Today I published an article via MediaPost for the Metrics Insider newsletter. I write for them once per month and this is my installment for this month. You can check out the entire series of this newsletter or subscribe on their web site. Writers that you’ll see from week to week include Jim Sterne (President of te WAA), Josh Chasin of comScore, Judah Phillips of Reed Publishing and David Smith. The topics vary from week to week, but offer up some good insights as to what is going on in the metrics world. Enjoy!
“SOCIAL MEDIA METRICS” IS A huge buzz phrase lately — but does anyone REALLY know what it means? Can you define it? The social media space covers a broad set of channels: widgets, blogging, social applications, micro-blogging and more. Each one of these segments, and their associated vendors, are reporting on and introducing new metrics associated with their platform, which some Web analytics tools may or may not be able to tap into. This leaves the marketer in the Web 2.0 space struggling to determine how to integrate and correlate (and reconcile) metrics being reported across all of these media. It is time for the walls to come down and transparency to take over.
Today’s Web marketers are expanding their scope beyond the traditional channels (crazy as it may be, I am referring to display and search marketing here). Forays into creating social applications on Facebook and MySpace platforms, launching campaigns via widgets or following customers on Twitter are tactics being tested by organizations large and small. Measuring these efforts is a huge challenge when the currency hasn’t been established and the data sources are disparate and undocumented. Marketers are demanding metrics — as they should — but this results in new feeds of analytics (if available) that need to be integrated into existing dashboards and marketing analyses.
Where do you begin in evaluating what’s possible or impossible to measure? Questions to start with:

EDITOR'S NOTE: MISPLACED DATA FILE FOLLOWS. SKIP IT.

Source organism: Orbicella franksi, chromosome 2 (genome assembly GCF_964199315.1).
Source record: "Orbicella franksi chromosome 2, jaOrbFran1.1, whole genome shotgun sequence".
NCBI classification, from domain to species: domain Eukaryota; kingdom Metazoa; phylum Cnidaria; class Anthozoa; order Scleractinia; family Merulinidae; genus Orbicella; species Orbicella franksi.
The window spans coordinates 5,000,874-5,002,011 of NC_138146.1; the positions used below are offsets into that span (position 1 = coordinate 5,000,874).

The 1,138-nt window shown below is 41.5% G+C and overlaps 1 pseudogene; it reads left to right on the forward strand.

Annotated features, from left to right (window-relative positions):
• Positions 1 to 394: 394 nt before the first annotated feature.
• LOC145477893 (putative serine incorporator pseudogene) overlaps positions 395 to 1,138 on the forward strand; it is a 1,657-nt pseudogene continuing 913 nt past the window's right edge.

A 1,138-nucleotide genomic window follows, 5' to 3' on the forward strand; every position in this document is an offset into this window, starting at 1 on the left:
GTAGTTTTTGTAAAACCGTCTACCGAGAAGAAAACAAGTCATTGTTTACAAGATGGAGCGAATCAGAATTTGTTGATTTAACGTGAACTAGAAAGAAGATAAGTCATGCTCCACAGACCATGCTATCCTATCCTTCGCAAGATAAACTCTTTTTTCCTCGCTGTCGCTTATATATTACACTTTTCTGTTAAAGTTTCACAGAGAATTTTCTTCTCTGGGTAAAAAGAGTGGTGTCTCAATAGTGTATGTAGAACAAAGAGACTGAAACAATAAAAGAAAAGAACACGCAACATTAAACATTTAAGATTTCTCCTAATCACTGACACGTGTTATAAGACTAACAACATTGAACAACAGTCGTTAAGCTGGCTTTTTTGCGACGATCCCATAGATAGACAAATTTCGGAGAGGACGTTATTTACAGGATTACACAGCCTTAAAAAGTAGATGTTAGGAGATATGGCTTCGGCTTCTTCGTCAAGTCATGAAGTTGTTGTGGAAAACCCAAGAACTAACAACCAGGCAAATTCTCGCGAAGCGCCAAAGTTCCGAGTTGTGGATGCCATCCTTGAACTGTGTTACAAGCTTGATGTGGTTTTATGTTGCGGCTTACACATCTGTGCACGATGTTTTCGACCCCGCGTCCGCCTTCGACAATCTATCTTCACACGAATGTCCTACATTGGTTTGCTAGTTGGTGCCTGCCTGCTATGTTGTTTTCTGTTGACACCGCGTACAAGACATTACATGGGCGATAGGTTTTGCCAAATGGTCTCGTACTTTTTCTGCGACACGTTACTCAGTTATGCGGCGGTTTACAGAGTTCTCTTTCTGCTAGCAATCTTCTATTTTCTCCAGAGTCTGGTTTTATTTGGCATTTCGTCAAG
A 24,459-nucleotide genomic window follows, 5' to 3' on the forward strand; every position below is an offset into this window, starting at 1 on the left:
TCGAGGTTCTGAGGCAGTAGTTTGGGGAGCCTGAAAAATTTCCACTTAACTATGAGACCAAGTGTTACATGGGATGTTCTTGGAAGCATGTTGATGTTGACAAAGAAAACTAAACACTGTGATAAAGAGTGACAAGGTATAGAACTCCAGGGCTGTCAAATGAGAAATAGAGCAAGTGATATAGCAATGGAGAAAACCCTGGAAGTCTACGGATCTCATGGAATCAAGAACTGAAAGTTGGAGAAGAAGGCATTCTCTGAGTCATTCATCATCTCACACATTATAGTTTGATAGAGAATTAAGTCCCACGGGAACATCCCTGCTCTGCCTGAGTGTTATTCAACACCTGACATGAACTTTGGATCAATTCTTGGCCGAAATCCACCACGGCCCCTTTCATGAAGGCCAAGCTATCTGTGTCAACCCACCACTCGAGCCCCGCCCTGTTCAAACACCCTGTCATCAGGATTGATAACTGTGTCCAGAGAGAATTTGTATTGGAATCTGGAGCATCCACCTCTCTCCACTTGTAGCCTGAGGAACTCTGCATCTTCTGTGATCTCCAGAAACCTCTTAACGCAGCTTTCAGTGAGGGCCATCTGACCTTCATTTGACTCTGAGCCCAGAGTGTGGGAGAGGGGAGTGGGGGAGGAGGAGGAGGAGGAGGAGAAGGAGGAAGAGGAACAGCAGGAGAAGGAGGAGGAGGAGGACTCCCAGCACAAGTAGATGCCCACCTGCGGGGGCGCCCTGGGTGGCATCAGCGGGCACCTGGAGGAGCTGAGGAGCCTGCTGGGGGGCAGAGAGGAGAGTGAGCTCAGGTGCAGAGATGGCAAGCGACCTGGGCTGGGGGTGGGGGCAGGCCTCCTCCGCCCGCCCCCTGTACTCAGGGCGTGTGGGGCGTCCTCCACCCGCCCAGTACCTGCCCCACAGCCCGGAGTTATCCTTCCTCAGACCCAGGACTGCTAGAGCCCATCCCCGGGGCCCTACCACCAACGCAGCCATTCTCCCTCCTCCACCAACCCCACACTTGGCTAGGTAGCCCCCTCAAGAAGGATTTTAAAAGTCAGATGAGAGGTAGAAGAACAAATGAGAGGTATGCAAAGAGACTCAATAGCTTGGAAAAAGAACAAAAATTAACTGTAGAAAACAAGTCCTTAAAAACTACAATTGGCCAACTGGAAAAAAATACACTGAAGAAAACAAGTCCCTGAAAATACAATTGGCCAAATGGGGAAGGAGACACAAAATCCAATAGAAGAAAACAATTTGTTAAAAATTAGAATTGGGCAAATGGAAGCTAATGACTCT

1. Is the data available? Almost every social media channel has some set of metrics being calculated somewhere. The real question is whether they are officially exposed or if a cottage industry group of developers is mining the data through a set of scraping scripts. For you ad agencies and corporate marketers, this is probably not going to fly with your “customers.”
2. How do you get hold of the data? Rudimentary ways of retrieving how many Tweets or how many installs of your app or widget are definitely available. Do a Web search on one of these phrases. and a litany of free tools and Web sites will show up in the results. However, the more sophisticated players in the space are offering their analytics via a Web-based interface or an API for their customers to retrieve the data. APIs offer the most flexibility for incorporation into existing dashboards and other systems.
3. How do I interpret this data? Answer: ask your vendor. When I refer to vendor, I do not mean your Web analytics vendor. While some of them are playing in these various spaces, your best bet is to go to the source (if there is one). Ask your widget platform vendor, your account/sales representative from the social network or blogging platform of your choice. The platforms that are evolving the fastest are starting to work together on standards, while those that have a clear monopoly in their space need to (and should) be documenting how they calculate and display their usage metrics. If you aren’t sure, I challenge you to ask them.
At the end of the day, we are in the midst of an analytics revolution for measuring social media. The metrics are being defined, some consolidation has occurred and standards will follow. The Web Analytics Association has established a Standards Committee to define terms and definitions for measuring how visitors interact with social media content, but this is just a starting point. The vendors have to be ready to “open the kimono,” if you will. Web analytics practitioners and marketers need to know how the data is collected, how it is filtered and how the metrics are calculated. Until we have transparency in the measurement model, the mother lode of marketing dollars will not follow.